The Central Leadville Urban Renewal Plan was adopted on June 18 after over two years of preparation. The plan’s adoption will allow the Leadville Urban Renewal Authority to start accepting proposals for urban renewal projects in the plan area.
LURA projects will use tax increment financing to revitalize blighted areas of Leadville’s urban core through historic building restoration, improvements to public infrastructure, utilities upkeep and more. The financing mechanism diverts increases in property tax revenues from a base rate, within the plan area, into a URA fund which will then be used to subsidize renewal projects.
The City of Leadville first set its sights on establishing an urban renewal authority in 2016 when John Lichtenegger bought the property along U.S. 24 that will soon become the Railyard at Leadville.
In 2017, the city’s URA consultant Ricker Cunningham completed a survey of conditions within the drafted planned area. The area’s boundaries include 330 acres and 372 legal parcels along Harrison Avenue between Elm and Monroe St. to the south and Tenth St. to the north. The Railyard property, which was annexed to the city in 2017, is also included.
Ricker Cunningham’s survey found that 11 of 11 total possible blight factors, as defined in state statute, were present within the area’s boundaries at varying degrees of intensity. Conditions of blight include deteriorated and/or unsafe structures, inadequate street layout, lack of public utilities and more.
LURA also worked to craft tax-increment financing-shareback intergovernmental agreements with Lake County’s other taxing entities in 2017 and 2018. The IGAs outline the percentage of incremental property-tax revenue generated within the URA plan area that each special district will allow LURA to retain.
The City of Leadville and Colorado Mountain College agreed to allow LURA to retain 100 percent of incremental property tax revenues generated within the URA plan area. St. Vincent Hospital will retain 25 percent, the Leadville Sanitation District will retain 15 percent, Lake County School District will retain 10 percent, and Lake County will retain a one-percent administrative fee.
Several locals voiced concerns over LURA’s power of eminent domain at the City Council hearing on June 18. Steve Prestash attempted to remove his clothes in protest of the plan, and Bob Homiak wanted to know if property owners would be notified if their property was classified as blighted.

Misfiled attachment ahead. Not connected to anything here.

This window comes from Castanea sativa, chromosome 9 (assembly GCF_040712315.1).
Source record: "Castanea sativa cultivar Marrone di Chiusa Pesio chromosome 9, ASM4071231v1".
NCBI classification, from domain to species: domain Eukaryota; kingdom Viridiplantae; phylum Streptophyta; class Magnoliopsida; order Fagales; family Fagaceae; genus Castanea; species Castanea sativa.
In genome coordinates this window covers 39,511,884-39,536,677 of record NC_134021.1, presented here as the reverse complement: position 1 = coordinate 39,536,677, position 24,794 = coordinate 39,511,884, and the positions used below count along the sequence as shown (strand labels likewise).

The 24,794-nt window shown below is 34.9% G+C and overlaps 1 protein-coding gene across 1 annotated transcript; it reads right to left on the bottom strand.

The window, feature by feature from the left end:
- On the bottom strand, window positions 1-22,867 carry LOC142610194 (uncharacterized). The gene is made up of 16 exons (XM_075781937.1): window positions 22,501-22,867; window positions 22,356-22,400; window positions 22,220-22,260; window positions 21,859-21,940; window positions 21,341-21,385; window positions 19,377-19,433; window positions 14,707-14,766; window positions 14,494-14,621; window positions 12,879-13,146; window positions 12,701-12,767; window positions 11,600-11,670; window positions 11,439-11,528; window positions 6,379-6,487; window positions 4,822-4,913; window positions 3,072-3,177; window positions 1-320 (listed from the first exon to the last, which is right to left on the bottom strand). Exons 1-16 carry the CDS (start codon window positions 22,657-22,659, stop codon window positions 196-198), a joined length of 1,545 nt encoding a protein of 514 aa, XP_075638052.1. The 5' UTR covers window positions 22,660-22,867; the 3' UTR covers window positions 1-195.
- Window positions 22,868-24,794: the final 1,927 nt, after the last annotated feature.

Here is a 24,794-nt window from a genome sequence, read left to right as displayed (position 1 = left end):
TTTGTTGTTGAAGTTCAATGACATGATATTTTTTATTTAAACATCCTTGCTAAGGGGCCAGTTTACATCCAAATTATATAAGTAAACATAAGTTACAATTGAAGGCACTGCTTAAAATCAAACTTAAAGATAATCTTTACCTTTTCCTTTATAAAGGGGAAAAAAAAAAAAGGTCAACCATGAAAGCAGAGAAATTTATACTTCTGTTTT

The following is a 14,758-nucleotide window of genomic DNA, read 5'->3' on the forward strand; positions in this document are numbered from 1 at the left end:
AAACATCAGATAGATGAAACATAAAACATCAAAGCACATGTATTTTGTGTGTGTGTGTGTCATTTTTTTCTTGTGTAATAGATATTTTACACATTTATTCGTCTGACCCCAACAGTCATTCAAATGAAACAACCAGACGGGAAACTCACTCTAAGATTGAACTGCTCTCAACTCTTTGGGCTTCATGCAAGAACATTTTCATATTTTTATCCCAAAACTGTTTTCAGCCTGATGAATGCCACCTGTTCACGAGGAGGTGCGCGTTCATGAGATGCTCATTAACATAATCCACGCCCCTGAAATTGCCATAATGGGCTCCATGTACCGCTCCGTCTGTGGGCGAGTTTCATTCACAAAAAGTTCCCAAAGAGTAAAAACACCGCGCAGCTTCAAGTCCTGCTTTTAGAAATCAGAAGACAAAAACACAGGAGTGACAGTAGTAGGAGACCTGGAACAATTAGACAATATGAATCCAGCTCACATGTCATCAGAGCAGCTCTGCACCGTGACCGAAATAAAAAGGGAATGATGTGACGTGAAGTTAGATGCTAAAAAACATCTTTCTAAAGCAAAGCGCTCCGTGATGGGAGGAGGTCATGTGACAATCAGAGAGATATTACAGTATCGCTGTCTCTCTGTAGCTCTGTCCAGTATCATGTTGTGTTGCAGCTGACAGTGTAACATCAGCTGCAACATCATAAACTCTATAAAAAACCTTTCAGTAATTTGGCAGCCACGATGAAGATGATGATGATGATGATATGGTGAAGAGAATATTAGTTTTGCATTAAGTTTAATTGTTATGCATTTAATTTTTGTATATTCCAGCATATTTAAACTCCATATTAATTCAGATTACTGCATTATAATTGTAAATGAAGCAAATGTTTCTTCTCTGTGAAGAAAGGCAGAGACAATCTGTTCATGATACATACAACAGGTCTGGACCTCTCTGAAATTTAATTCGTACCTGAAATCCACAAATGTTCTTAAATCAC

City Council proceeded to add language to the adoption resolution stating that the authority shall not initiate eminent-domain proceedings against single-family residential property in the plan area absent a written request by the property owner. LURA could technically still attempt to acquire blighted commercial properties through legal process, but according to Mayor Greg Labbe the authority does not plan to do so.
“We aren’t looking to do anything with your home,” Labbe told the Herald.
The authority is finalizing an application form and will soon start accepting proposals for revitalization projects. Projects must align with the City of Leadville Comprehensive Plan and LURA’s goals, some of which include preservation and maintenance of historic structures, streetscape beautification, pedestrian connectivity, diversification of housing types, secured parking areas and more.
City Council will authorize and oversee LURA’s administration of the plan and prioritization of projects.
There are several downtown property owners, Labbe said, who could benefit from tax-increment financing.
Gavin Jacobs needs to stabilize the back wall of 500/504 Harrison Avenue, while City on a Hill Coffee owner Adam Schuknecht and his business partners could use help financing 311/313 Harrison Avenue’s renovation. Lichtenegger has also expressed interest in applying for TIF funding from LURA.
“People don’t understand how precarious the situation along Harrison Avenue is,” Labbe said.